This article is from the Canadian Centre for Occupational Health and Safety monthly newsletter that we subscribe to:
An apprentice carpenter was severely injured when he fell through a stairwell opening and landed on the concrete floor 37 feet below. In another incident, a roofer unhooked his lanyard from the lifeline and then slipped on frost, falling to his death, 53 feet below.
Every year workers die or are injured as a result of falling from ladders, scaffolds, roofs or other elevations. Falling is a risk faced by construction workers, painters, solar panel installers, window washers, firefighters, live performance workers, and others who work at heights. Ideally it would be safest to eliminate the risk all together by eliminating the need to work at heights, however in many occupations such as construction and other trades, this is not practical, and working at heights is a part of the job.
There are however, steps that employers and workers can take to minimize the risk, and help prevent falls and the injuries that go along with them.
Any work at heights should be properly planned, supervised, and not carried out in dangerous weather conditions. Conduct a risk assessment to identify and address any hazards related to the work to be performed. This information can help you select the right equipment for the job, and take adequate control measures and precautions to ensure the safety of workers and others.
Fall Protection Plan
When workers are working over 7.5 metres (25 feet) in height and are not protected by permanent guardrails the employee must develop a written, site-specific fall protection plan. The plan should include the fall hazards and fall protection systems that are in place in each area, and the procedures for using, maintaining, fitting and inspecting fall protection equipment. The plan should also include procedures for rescuing a worker who has fallen, and is suspended by a personal fall protection system or safety net.
Training and Supervision
People working at heights must be trained in practical fall prevention and fall arrest techniques. Whenever personal protective equipment is used, the employer must ensure that workers know how to properly select, fit, use, inspect, and maintain the gear they will be using. The employer is responsible for providing appropriate training, and safety equipment that complies with safety standards, and ensuring that workers use the fall protection system provided at all times.
If you are at risk for falling three meters (ten feet) or more, you should use the appropriate fall protection system when working. There are various fall protection methods and devices to protect workers who are at risk of falling. Each has their appropriate uses; depending on the situation, use one or more of these fall protection methods:
Guardrails should be installed at the edges of construction sites, roofs, and scaffoldings whenever possible to prevent falls. Standards for guardrails dimensions may vary from province to province. Fall restraint systems such as work positioning devices that prevent workers from travelling to the edge of the building or structure must be provided if the use of guardrails isn’t practicable.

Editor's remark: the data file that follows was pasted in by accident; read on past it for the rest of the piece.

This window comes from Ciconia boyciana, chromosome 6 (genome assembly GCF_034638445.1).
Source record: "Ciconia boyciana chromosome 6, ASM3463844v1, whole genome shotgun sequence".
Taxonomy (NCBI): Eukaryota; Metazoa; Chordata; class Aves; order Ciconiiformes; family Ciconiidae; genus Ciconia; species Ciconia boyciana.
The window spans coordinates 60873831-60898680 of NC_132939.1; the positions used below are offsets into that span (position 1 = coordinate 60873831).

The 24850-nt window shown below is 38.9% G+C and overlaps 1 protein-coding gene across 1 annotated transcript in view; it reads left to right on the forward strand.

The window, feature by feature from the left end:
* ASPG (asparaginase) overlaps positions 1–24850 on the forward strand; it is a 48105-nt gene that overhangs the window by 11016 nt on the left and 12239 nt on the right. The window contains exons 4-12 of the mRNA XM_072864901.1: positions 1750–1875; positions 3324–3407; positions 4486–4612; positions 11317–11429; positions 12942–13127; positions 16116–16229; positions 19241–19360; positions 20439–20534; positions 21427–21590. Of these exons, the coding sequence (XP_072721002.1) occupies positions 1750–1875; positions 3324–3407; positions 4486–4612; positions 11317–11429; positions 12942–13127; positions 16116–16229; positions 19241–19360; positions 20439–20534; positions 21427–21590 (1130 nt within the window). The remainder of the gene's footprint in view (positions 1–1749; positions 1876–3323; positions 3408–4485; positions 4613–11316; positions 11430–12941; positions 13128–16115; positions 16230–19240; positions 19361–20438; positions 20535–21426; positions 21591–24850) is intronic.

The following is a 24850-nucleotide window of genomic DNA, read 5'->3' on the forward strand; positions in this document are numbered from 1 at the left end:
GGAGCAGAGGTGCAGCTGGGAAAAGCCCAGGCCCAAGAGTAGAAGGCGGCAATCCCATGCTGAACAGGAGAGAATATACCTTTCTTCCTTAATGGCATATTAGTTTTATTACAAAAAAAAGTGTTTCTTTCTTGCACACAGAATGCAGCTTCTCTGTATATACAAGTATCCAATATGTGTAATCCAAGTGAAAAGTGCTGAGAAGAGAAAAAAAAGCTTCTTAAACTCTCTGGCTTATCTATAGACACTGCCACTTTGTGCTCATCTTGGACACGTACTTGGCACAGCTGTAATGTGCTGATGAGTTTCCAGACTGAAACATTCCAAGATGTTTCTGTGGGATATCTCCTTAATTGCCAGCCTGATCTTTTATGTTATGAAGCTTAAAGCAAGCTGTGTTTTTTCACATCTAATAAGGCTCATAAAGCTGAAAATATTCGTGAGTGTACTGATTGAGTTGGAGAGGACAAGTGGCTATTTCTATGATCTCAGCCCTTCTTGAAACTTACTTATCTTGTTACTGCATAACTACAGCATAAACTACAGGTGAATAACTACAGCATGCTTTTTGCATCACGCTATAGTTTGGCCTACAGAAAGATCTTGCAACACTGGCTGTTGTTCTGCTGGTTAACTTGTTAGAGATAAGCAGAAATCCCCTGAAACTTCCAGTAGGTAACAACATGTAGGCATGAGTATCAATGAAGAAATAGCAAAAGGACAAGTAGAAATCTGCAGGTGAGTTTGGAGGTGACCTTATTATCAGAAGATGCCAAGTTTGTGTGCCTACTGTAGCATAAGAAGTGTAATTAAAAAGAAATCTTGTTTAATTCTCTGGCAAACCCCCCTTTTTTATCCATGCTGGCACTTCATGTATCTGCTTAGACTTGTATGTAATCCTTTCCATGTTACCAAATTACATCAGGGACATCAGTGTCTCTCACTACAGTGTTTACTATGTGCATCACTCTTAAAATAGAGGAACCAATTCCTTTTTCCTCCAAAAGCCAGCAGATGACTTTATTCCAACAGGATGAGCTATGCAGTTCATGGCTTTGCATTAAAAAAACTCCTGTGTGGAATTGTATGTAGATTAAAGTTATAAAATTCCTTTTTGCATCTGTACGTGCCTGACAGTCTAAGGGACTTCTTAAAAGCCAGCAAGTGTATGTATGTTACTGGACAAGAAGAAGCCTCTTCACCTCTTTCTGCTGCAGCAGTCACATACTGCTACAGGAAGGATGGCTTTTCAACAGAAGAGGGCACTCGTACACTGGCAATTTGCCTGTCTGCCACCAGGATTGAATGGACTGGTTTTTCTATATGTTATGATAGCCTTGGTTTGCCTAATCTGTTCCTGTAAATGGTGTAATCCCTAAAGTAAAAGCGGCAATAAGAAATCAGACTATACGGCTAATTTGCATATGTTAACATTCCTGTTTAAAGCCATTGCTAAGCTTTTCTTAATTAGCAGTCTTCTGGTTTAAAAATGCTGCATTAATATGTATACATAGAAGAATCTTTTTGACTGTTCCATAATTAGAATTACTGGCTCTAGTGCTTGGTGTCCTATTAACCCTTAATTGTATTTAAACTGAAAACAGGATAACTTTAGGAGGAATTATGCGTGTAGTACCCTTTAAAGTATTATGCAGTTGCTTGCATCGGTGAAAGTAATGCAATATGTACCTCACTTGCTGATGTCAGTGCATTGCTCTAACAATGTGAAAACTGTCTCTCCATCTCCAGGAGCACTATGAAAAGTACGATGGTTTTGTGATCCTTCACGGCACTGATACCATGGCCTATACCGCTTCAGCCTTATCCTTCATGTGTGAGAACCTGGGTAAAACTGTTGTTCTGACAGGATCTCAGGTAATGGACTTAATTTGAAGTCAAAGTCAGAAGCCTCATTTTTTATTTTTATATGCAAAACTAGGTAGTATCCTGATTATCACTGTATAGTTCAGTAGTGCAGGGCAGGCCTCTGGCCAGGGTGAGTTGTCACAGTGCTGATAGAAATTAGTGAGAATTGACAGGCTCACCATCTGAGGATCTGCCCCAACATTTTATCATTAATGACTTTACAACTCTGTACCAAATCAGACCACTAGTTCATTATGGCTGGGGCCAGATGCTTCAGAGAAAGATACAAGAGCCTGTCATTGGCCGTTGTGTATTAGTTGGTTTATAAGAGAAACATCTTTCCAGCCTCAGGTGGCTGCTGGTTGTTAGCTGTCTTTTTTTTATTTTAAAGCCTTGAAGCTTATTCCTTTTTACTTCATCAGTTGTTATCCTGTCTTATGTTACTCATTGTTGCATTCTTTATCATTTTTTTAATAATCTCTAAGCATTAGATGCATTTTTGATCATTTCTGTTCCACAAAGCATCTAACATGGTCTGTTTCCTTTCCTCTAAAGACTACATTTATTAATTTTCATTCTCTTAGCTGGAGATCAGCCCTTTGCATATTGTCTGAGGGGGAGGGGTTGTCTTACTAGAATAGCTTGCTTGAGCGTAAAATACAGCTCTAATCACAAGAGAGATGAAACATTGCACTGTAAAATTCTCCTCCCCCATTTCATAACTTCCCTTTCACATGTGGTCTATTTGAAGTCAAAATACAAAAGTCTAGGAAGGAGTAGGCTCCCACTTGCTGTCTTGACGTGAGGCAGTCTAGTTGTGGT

Fall arrest systems (full body harnesses and safety nets) are used to stop workers in mid-fall to prevent them from hitting the surface below. Full body safety harnesses attached to secured lanyards are widely used, however to be effective, they must be fitted properly to each worker. Although a poorly fitting harness will stop a fall, it can injure the worker who is dangling in mid-air if the straps and metal supports are not contoured to the individual’s shape.
The lanyard, or line that stops the fall, and the anchor point for the lanyard are just as important as the harness. Anchor points must be carefully planned, usually in consultation with an engineer, and the length of the lanyard must allow for the stretch in the material resulting from the fall. Manufacturers can provide information to help you choose the correct length and avoid contact with the ground or other objects.
Safety netting can be used effectively in construction of industrial framed buildings. Trained personnel are required to install, dismantle and inspect the netting, and no worker should work above nets without proper training.
When fall arrest systems are used, the possibility of suspension trauma is a serious concern. This condition, which can be fatal, occurs when a person is suspended motionless in a vertical position in the harness while awaiting rescue. When a person is suspended vertically and perhaps in shock, blood tends to pool around the legs, putting extra pressure on the heart while it attempts to pump blood to the brain. The situation can be made worse by the constrictions of the harness. Suspended workers with head injuries or who are unconscious are particularly at risk. The person must be rescued quickly (under ten minutes) and gradually brought to a horizontal position to avoid potential cardiac arrest. This is why it is critical to have a rescue plan with procedures for rescuing a worker who is suspended by a personal fall protection system.
Preventing the fall, or rescuing the fallen, the best way to protect workers from injury is to create a culture of safety that values the input of both employers and workers.
Canadian Centre for Occupational Health and Safety